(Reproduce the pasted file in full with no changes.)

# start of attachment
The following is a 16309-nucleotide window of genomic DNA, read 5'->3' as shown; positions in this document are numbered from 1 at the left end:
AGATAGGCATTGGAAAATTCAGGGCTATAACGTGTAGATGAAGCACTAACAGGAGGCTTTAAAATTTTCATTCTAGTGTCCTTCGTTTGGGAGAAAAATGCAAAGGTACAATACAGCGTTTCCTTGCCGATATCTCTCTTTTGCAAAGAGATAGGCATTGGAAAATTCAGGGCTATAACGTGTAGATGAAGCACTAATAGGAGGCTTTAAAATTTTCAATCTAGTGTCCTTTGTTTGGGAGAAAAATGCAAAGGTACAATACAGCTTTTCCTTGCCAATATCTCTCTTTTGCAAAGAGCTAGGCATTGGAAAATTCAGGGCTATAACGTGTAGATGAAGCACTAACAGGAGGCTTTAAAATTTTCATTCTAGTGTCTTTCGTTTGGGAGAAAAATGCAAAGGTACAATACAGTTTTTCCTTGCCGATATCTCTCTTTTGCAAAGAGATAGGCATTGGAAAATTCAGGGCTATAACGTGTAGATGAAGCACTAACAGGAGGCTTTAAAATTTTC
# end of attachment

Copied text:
The following is a 16309-nucleotide window of genomic DNA, read 5'->3' as shown; positions in this document are numbered from 1 at the left end:
AGATAGGCATTGGAAAATTCAGGGCTATAACGTGTAGATGAAGCACTAACAGGAGGCTTTAAAATTTTCATTCTAGTGTCCTTCGTTTGGGAGAAAAATGCAAAGGTACAATACAGCGTTTCCTTGCCGATATCTCTCTTTTGCAAAGAGATAGGCATTGGAAAATTCAGGGCTATAACGTGTAGATGAAGCACTAATAGGAGGCTTTAAAATTTTCAATCTAGTGTCCTTTGTTTGGGAGAAAAATGCAAAGGTACAATACAGCTTTTCCTTGCCAATATCTCTCTTTTGCAAAGAGCTAGGCATTGGAAAATTCAGGGCTATAACGTGTAGATGAAGCACTAACAGGAGGCTTTAAAATTTTCATTCTAGTGTCTTTCGTTTGGGAGAAAAATGCAAAGGTACAATACAGTTTTTCCTTGCCGATATCTCTCTTTTGCAAAGAGATAGGCATTGGAAAATTCAGGGCTATAACGTGTAGATGAAGCACTAACAGGAGGCTTTAAAATTTTC